Delville Wood was one such feature, making it important to German and Allied forces. As part of a large offensive starting on 14 July, General Douglas Haig, Commander of the British Expeditionary Force, intended to secure the British right flank, while the centre advanced to capture the higher lying areas of High Wood in the centre of his line. Delville Wood was a battle to secure this right flank. The battle achieved this objective and is considered a tactical Allied victory. However, it was one of the bloodiest confrontations of the Somme, with both sides incurring large casualties.

According to the Regimental History of the Somerset Light Infantry, after the first phase of the Battle of Delville Wood, the 6th Somersets had spent several days in billets in Fricourt. During August the battalion was involved in the taking of Hop Alley and Beer Trench adjoining Delville Wood. After much heavy fighting the whole of Hop Alley passed into the hands of the Somerset men. Following the fighting, according to the Regimental History, "They dug a new CT (communication trench) under heavy fire and did it quickly and well. Also carried wire, stakes, etc, to the front line. Sent back 82 prisoners under escort. Carried bombs and sandbags. Put up artillery boards. Sent 20 men to fill gap on our left. Sent 20 men to make and hold a strong point in gap between right companies. Sent 30 men to support C company in Hop Alley. And then, when night had fallen, the remainder of this gallant company carried bombs, SAA, water, etc. to the front line."

The Regimental History continues "A little later (at 5pm) officers of the 9th Rifle Brigade came to look round the trenches of the 6th Somersets and made arrangements for taking them over. Hostile shelling, however, prevented the relief taking place until almost midnight, but this was all to the advantage of the Somerset men, who had no casualties in coming out of the line. The relief was completed at 4:15am, the battalion being billeted in Fricourt. "The men," stated the Battalion Diary, "on arrival in rest billets, were absolutely beat; the authorities had wisely kept them until the last possible moment and then taken them out." Thus ended another phase of the Battle of Delville Wood, a phase which cost the regiment five officers killed and seven wounded, with 48 other ranks killed and 220 wounded and missing. On 22 August the Brigade was paraded and the Brigadier complimented the 6th Somersets especially on the fine behaviour of the Battalion in Delville Wood."

On 26th August the 6th Battalion moved forward again to reserve trenches 300 yards in front of Bernafay Wood. Relief, however, came on 30 August, the 6th Somersets returning first to temporarily billets in Fricourt and then to a rest camp. On 31 August the Battalion entrained at Mericourt for Selincourt, 20 miles west of Amiens where, until 12 September, all ranks enjoyed a complete rest.

Unfortunately almost as soon as the Battalion returned to the trenches Ernest was killed in action on 16 September 1916. He was aged 28.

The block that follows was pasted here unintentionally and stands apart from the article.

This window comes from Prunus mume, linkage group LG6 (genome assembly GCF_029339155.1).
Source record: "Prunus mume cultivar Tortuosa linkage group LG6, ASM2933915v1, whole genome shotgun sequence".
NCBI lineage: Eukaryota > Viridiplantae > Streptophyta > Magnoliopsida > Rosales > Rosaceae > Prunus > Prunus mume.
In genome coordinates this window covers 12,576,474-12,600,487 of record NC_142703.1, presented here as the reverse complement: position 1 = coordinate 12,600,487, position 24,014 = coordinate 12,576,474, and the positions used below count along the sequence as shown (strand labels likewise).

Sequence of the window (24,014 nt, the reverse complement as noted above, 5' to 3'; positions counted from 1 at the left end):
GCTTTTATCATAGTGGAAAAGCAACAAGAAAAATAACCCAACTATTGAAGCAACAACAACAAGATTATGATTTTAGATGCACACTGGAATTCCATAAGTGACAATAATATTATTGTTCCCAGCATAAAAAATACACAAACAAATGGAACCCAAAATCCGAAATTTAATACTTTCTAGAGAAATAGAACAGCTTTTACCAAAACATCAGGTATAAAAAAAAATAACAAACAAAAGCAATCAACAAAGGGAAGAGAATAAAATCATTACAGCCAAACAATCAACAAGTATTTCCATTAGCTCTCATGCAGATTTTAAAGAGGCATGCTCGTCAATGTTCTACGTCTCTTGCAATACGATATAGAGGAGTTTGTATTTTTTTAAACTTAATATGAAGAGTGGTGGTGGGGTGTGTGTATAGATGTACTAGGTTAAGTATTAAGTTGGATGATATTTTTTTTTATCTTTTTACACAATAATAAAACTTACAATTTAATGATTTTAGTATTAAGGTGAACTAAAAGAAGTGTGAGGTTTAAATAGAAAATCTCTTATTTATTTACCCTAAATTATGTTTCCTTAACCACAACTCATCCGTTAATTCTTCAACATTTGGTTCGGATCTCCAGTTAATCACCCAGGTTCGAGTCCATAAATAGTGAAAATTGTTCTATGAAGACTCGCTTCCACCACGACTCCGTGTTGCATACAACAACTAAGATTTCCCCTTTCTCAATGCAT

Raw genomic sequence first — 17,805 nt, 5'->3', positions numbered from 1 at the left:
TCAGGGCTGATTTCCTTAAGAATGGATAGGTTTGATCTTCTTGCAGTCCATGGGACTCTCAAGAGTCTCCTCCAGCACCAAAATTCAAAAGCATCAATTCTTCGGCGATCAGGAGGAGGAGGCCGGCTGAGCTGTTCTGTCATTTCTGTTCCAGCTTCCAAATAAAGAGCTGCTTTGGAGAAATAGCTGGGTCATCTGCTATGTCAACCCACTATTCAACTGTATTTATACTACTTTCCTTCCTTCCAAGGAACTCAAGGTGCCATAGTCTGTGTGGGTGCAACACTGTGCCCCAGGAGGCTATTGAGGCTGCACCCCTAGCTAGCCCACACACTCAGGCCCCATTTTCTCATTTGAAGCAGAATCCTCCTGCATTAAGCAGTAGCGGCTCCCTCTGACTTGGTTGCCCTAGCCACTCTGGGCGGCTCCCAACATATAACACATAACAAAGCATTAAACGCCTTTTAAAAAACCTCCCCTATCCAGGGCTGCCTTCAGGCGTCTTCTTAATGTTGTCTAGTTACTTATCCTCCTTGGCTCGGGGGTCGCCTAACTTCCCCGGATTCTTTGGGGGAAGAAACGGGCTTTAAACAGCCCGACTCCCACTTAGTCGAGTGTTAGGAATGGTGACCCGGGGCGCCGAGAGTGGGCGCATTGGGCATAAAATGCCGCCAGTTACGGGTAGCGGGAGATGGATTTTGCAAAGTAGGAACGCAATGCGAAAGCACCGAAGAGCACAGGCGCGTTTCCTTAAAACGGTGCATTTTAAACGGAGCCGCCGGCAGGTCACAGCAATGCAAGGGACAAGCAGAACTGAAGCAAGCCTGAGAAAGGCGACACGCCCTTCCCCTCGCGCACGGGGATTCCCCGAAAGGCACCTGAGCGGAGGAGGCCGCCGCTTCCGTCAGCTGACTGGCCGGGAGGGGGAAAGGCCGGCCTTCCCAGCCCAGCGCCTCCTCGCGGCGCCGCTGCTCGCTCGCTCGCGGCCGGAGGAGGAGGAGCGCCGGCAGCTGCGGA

Ernest Nutland was interred at Combles Communal Cemetery Extension, Somme, France, Grave I.F.37, but his name is not recorded on the War Memorial in the Borough.

 

gallery

 

The Industrial Training Ship Formidable moored at Portishead, where Ernest was sent by the courts for his misdemeanours.

 

Young 'inmates' of the Industrial Training Ship Formidable pose in various uniforms designed for specific duties.

 

More 'inmates' of the Formidable pose for the camera to show the array of 'fun' activities they enjoy. 

 

The four Nutland boys of Park Street - from left to right - Albert, Ernest, Percy and Reginald. All four served in the Great War, Reginald joining the Royal Horse Artillery while his three brothers all served in the Somerset Light Infantry.

 

German flamethrower, first used against the 6th Somersets at Hooge on 26 July 1915.

 

The remains of the village of Hooge - totally destroyed. Photographed in 1919.

 

Delville Wood after the battle. The wood itself is completely obliterated and the trench running up the centre of the photograph is almost unrecogniseable as such after being destroyed by shellfire during the battle.

 

Delville Wood, photographed shortly after the war.

 

The Commonwealth War Graves Commission certificate in memory of Ernest Nutland.

 

Ernest Nutland's CWGC headstone..

 

Combles Communal Cemetery Extension, Somme, France.

The cemetery was begun in October 1916 by French troops, but the 94 French graves made in 1916 were moved to another cemetery. The first British burials took place in December 1916. From March 1917 to the end of May 1918 the Extension was not used. In June, July and August 194 German soldiers were buried in what was afterwards called Plot I, but these graves were also removed and in August and September further burials were made by the 18th Division. Plots II, V, VI and VII and most of Plot IV were added after the Armistice by the concentration of 944 graves from the battlefields in the neighbourhood and from several smaller cemeteries. There are now over 1,500 1914-18 war casualties commemorated in this site. Of these, over half are unidentified.